Raising the bar for teacher prep admissions raises the bar for entry into the teaching profession. This is a step we should take. And in order to make this work, we must do this without loopholes.
In North Carolina, we address teacher shortage areas in part by attracting second-career professionals (often called lateral entrants), who require alternative licensure. I frequently hear calls to "remove the barriers" to the classroom for these individuals. While we certainly don't want repetitive coursework getting in the way, we must not confuse this with the standards we hold for entering the teaching profession. Currently, to become a lateral entry teacher, one only needs to have a bachelor's degree in an appropriate discipline with a 2.50 cumulative GPA. This is a lower bar than CAEP is setting, a lower bar than the AFT is suggesting, a lower bar than high-performing nations set, and it is too low a bar for our profession.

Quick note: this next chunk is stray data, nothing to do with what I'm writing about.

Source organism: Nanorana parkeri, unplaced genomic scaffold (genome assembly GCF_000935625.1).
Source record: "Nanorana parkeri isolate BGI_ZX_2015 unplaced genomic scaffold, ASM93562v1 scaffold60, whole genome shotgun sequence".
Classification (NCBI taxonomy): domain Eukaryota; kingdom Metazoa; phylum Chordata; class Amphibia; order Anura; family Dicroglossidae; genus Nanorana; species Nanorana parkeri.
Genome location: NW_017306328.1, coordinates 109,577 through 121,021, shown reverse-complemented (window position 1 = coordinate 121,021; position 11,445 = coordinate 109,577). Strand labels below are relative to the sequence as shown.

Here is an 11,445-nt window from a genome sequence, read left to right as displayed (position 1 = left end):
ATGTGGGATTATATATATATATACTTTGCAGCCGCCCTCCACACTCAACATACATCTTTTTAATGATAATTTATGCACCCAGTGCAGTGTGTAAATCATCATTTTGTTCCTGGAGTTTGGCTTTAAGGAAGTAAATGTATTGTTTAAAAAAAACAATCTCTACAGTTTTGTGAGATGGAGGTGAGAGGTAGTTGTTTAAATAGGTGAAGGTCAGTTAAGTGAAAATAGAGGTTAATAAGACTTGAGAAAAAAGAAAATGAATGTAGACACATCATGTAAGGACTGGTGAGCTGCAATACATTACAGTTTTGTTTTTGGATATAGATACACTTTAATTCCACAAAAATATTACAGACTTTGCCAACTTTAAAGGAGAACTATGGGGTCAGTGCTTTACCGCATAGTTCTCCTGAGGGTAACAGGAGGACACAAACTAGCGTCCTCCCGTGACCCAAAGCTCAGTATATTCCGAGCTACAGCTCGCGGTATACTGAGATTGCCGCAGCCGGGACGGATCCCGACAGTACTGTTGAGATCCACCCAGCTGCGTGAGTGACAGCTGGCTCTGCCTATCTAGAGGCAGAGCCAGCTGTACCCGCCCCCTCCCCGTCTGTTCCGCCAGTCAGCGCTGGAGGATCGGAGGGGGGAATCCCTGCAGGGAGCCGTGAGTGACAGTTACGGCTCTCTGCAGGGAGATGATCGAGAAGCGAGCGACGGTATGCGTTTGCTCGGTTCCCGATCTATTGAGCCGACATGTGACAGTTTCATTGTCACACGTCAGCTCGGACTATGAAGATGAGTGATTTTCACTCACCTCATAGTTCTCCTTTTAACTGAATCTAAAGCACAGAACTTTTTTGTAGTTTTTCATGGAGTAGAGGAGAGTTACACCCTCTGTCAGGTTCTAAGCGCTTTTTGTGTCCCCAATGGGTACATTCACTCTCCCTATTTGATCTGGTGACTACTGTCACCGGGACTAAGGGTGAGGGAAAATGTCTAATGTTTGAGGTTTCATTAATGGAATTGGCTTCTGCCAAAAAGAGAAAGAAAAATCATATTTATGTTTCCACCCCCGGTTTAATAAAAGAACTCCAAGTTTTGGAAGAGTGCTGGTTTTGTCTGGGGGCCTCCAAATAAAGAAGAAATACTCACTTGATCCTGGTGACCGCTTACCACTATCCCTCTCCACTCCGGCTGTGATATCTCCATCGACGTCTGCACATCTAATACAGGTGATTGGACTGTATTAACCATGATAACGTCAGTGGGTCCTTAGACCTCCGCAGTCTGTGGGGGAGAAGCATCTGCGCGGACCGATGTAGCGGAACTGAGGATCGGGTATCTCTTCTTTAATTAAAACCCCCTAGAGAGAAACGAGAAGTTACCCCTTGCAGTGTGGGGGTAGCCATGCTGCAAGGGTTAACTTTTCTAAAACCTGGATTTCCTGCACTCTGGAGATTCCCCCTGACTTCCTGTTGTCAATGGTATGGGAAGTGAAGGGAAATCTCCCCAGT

By all means, yes, let's raise the bar for entry into teacher preparation programs. And let's do it right by making sure that we are truly raising the bar for entry into the classroom.